What Is The National Flower of Cameroon?
Red Stinkwood is the national flower of Cameroon. Prunus africana is the scientific name of Red Stinkwood and it is commonly known as Prunus africana is known by the common names African cherry, pygeum (from its former scientific name, Pygeum africanum), iron wood, red stinkwood, African plum, African prune, and bitter almond. P. africana is an important tree for local livelihoods and international trade.
The timber was previously much sought after; because it is straight-grained, quite heavy, hard and strong, with a dark red color and gives a nice polish. It was used for heavy construction such as bridges, decks and flooring and also in the production of poles, carvings, tools and utensils. Other than being native to the country, these provide enough reasons for the Red Stinkwood to be declared as the national flower of Cameroon.
Facts about Cameroon’s National Flower (Red Stinkwood)
- Common Name: Red Stinkwood, African Almond, African Cherry
- Genus: Prunus
- Species: P. africana
- Found in: Montane Tropical, Southern Africa and Madagascar
- Color: pink-ish
- Number of petals: 5
- Time of blooming: November to February
- Purpose: Medicinal, Timber
The national floral symbol of Cameroon, Prunus Africana, is a large, straight, evergreen tree that often grows to around 20 meters in height and occasionally with buttressed roots. Despite a wide natural range, spanning across Africa, this species is over exploited as it is highly sought-after for its medicinal uses. This has led to its threatened status.
P. africana is native to the montane regions of sub-Saharan Africa and the island of Madagascar. It grows in lower, upper and high montane forests, usually in forest gaps or on forest edges generally above 1500 m. The bark of P. africana is green to grey on young trees becoming almost black and flaking raggedly on older trees. Leaves are elliptic, simple, leathery and green, often with reddish petioles. Flowers are arranged in clusters with very small petals, woolly margins and multiple stamens. The fruit is a drupe, red to dark brown when ripe, containing 1 or 2 oval seeds. It requires a moist climate, 900–3,400 mm (35–130 in) annual rainfall, and is moderately frost-tolerant. P. africana appears to be a light-demanding, secondary-forest species.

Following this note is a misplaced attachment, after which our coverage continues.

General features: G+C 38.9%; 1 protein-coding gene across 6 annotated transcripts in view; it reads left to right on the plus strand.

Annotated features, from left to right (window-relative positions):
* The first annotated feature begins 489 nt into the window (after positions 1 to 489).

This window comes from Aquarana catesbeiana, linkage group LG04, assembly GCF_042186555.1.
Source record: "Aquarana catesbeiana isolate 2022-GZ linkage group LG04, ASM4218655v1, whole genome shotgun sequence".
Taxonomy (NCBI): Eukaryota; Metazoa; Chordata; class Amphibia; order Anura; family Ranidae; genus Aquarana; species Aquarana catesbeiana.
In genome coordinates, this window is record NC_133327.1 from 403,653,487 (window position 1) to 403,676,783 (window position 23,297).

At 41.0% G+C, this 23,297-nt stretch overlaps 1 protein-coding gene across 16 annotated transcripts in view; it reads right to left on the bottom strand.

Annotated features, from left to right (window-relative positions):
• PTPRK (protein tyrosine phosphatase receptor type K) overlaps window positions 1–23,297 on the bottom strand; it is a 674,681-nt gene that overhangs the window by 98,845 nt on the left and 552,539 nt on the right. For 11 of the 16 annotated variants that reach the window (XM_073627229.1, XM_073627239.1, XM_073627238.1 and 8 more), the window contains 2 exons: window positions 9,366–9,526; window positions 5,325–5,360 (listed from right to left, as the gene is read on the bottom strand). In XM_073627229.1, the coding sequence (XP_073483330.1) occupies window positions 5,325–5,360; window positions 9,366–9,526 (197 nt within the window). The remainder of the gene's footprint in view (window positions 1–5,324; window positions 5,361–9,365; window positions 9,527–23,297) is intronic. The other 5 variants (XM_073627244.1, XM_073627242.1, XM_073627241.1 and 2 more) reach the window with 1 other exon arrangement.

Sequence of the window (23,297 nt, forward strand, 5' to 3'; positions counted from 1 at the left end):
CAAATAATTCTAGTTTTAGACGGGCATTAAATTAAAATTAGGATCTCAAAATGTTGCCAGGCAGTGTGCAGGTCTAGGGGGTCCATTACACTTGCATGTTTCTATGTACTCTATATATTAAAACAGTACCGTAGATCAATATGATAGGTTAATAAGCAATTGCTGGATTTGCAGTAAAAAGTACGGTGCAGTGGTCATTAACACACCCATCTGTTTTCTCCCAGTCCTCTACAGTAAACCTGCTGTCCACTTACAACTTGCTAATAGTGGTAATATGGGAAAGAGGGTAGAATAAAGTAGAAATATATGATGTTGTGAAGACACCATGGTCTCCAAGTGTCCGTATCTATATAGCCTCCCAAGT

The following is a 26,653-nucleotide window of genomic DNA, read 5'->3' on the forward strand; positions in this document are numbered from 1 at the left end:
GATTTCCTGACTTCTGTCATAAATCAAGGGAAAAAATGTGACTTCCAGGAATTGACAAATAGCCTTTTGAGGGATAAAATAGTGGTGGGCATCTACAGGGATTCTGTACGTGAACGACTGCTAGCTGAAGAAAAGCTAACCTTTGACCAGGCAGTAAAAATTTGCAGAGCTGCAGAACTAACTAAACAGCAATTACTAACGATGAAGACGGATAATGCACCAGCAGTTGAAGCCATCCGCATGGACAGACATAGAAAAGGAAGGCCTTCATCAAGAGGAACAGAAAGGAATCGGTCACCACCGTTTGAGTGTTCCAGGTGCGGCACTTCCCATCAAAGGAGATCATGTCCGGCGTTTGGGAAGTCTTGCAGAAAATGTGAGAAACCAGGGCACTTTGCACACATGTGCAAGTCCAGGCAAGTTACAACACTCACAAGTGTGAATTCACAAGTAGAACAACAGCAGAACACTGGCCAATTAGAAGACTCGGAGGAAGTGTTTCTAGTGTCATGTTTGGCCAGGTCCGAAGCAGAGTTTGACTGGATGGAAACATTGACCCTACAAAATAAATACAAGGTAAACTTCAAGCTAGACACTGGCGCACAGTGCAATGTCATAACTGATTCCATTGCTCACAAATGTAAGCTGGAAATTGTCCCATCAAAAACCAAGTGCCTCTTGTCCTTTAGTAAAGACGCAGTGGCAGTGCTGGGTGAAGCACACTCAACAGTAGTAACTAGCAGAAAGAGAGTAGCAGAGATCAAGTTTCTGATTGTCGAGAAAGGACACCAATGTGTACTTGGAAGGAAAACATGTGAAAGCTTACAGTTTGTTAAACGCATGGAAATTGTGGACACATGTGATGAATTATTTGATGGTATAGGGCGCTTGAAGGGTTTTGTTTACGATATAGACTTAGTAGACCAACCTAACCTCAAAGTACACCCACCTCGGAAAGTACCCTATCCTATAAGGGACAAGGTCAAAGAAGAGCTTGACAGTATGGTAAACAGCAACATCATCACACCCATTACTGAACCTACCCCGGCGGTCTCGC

This species of Prunus has a prolonged history of traditional uses. The bark of the P. africana is used as a remedy to fever, malaria, arrow poison, stomach pain, kidney disease, gonorrhea and insanity. It can also work as an appetite stimulant. The extract of the bark is a herbal remedy that can be used as an alternative medicine for Benign Prostatic Hyperplasia (BPH). This medicinal use of the P.
africana led it to reach international trade. The timber of the plant is also very beneficial to the economy of the country. The timber is a hardwood that is employed in the manufacture of axe and hoe handles, wagons, floors, chopping blocks, bridge decks and furniture. In addition to the excessive use of P. americana in timber and medicinal purposes. It is also an important source of food for frugivorous birds and mammals. As with other members of the genus Prunus, Prunus africana possesses extrafloral nectaries that provide antiherbivore insects with a nutrient source in return for protecting the foliage.
The national flower of Cameroon, red stinkwood (botanically P. africana) is a montane forest species that entered international trade in the 1960s, when it was found to contain a liposoluble complex, which has proved effective in treating prostate gland enlargement. The bark has long been used by traditional healers, but large-scale demand and destructive harvesting have led to serious depletion of wild populations, especially in Cameroon. Prunus africana received international protection as an endangered species in 1997. In addition to displaying stunning beauty, the flowers are immensely valuable to the local economy of the country.